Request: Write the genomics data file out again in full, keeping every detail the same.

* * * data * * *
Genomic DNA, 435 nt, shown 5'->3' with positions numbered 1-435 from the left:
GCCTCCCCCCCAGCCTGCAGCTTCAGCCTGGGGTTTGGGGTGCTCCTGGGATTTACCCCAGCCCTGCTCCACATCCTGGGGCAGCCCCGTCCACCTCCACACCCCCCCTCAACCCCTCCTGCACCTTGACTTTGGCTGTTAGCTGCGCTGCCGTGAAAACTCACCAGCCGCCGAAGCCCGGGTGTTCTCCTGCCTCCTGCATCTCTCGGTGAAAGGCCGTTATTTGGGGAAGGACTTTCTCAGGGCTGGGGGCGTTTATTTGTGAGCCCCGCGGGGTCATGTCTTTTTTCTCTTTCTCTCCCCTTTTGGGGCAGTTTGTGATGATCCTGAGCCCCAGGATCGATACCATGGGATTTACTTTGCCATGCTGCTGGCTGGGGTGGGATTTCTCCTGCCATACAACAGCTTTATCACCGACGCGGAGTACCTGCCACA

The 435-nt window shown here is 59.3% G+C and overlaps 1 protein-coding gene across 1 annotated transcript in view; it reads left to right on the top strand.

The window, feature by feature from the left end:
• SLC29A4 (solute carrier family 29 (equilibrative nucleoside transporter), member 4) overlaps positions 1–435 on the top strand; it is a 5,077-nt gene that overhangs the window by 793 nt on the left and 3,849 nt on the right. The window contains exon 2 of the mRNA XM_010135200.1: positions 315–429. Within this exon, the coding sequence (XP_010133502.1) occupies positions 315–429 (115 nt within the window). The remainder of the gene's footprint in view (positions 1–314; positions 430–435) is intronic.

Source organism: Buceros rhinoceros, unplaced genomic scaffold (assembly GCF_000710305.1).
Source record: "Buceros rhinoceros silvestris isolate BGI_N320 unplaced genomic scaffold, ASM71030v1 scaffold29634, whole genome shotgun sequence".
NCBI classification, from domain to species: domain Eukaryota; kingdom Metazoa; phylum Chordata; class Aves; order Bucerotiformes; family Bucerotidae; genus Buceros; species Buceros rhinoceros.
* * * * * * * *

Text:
Genomic DNA, 435 nt, shown 5'->3' with positions numbered 1-435 from the left:
GCCTCCCCCCCAGCCTGCAGCTTCAGCCTGGGGTTTGGGGTGCTCCTGGGATTTACCCCAGCCCTGCTCCACATCCTGGGGCAGCCCCGTCCACCTCCACACCCCCCCTCAACCCCTCCTGCACCTTGACTTTGGCTGTTAGCTGCGCTGCCGTGAAAACTCACCAGCCGCCGAAGCCCGGGTGTTCTCCTGCCTCCTGCATCTCTCGGTGAAAGGCCGTTATTTGGGGAAGGACTTTCTCAGGGCTGGGGGCGTTTATTTGTGAGCCCCGCGGGGTCATGTCTTTTTTCTCTTTCTCTCCCCTTTTGGGGCAGTTTGTGATGATCCTGAGCCCCAGGATCGATACCATGGGATTTACTTTGCCATGCTGCTGGCTGGGGTGGGATTTCTCCTGCCATACAACAGCTTTATCACCGACGCGGAGTACCTGCCACA

The 435-nt window shown here is 59.3% G+C and overlaps 1 protein-coding gene across 1 annotated transcript in view; it reads left to right on the top strand.

The window, feature by feature from the left end:
• SLC29A4 (solute carrier family 29 (equilibrative nucleoside transporter), member 4) overlaps positions 1–435 on the top strand; it is a 5,077-nt gene that overhangs the window by 793 nt on the left and 3,849 nt on the right. The window contains exon 2 of the mRNA XM_010135200.1: positions 315–429. Within this exon, the coding sequence (XP_010133502.1) occupies positions 315–429 (115 nt within the window). The remainder of the gene's footprint in view (positions 1–314; positions 430–435) is intronic.

Source organism: Buceros rhinoceros, unplaced genomic scaffold (assembly GCF_000710305.1).
Source record: "Buceros rhinoceros silvestris isolate BGI_N320 unplaced genomic scaffold, ASM71030v1 scaffold29634, whole genome shotgun sequence".
NCBI classification, from domain to species: domain Eukaryota; kingdom Metazoa; phylum Chordata; class Aves; order Bucerotiformes; family Bucerotidae; genus Buceros; species Buceros rhinoceros.